Two sophomore students at Walla Walla University finished among the top 10 finalists in the 2022 National Public Radio Student Podcast Challenge.
Lindsey Gispert, sophomore film major, invited sophomore English major Naomi Pepper to join her for their seven-minute podcast. And when WWU professor Jerry Hartman encouraged his class to send in their podcast assignments for the competition, Gispert decided to give it a try.
The duo’s episode, recorded under a blanket fort in their dorm room at 3 a.m., tackles the need for diversity in children’s literature. Their inspiration came from a conversation with a group of their friends about American Girl dolls. Each girl had shared their childhood favorite doll, and both podcasters had named dolls that looked like them.
Pepper, who describes her younger self as “a freckly blonde kid” and who grew up to become an English major says her favorite doll was “obviously Kit Kittredge,” a young girl with reporter’s dreams, who also happens to be blonde.
Gispert, too, selected a doll who looked like her. “For context. I’m Black,” she says in the podcast “And those of you who know, know that the only Black American Girl Doll who is one of the special historical dolls was Addy, at the time.”
Soon the discussion turned to the novels written to accompany each American Girl doll. “I went first” Gispert said. “I loved Addy’s book … it was about how she was a runaway slave, and escaped to freedom. And everyone’s face dropped. And the room got so silent.”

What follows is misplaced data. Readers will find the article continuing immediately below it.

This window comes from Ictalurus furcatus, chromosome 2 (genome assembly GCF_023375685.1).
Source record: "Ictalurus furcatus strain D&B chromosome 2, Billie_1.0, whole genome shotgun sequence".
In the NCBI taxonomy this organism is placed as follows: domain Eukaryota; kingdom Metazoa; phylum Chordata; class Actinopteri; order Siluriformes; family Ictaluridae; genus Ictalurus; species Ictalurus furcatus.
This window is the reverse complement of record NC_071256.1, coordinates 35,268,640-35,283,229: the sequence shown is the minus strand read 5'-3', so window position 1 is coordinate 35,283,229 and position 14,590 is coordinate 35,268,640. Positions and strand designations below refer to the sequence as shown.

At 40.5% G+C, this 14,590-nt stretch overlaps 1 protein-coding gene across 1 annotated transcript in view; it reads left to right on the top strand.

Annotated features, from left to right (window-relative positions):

Pepper jumped in to explain that those who hadn’t read Addy’s story were surprised to hear that it dealt with such serious subject matter when the other books had been extremely low on violent content.
The two podcasters compared the violence levels of their favorite books and found that while Kit’s book climaxed with a brief scuffle where a villain gets bonked on the head with a shovel, Addy’s book contained depictions of chains, family separation, whipping and other violent scenes. Still, both books are recommended for ages eight and up.
“I’m reading about a girl who looks like me, and I’m all inspired like ‘Oh my goodness! A writer. A journalist. Look at her solving this crime,” said Pepper adding that at the same time, Gispert was “reading about a girl literally being tortured and watching her family being tortured.”
“Did you read anything about Black history as a kid?” Gispert asked.
“You know, I learned about Martin Luther King Jr. in School, and I want to say that’s about it.” Pepper responded, “None of my books that I read for fun had anything to do with [Black history].”
Gispert, on the other hand, said she remembers reading about Black history often as a child “and loving the stories,” but points out that kids “don’t know to diversify [their] libraries — that’s more of a parent thing.” Still, Gispert said, book on the Black experience are available, for parents who want them. “Authors are tailoring it to children where it is consumable and understandable,” Gispert said.” If I got it as a little Black kid, anyone can get it as a little kid.”
Gispert and Pepper ended the episode with a call to action for parents to add more diverse stories to their children’s libraries, as well as a shout out to American Girl for improving the diversity in their doll collection. “Kids are so impressionable. Build empathy while you can,” said Pepper.
To listen to the podcast episode click here.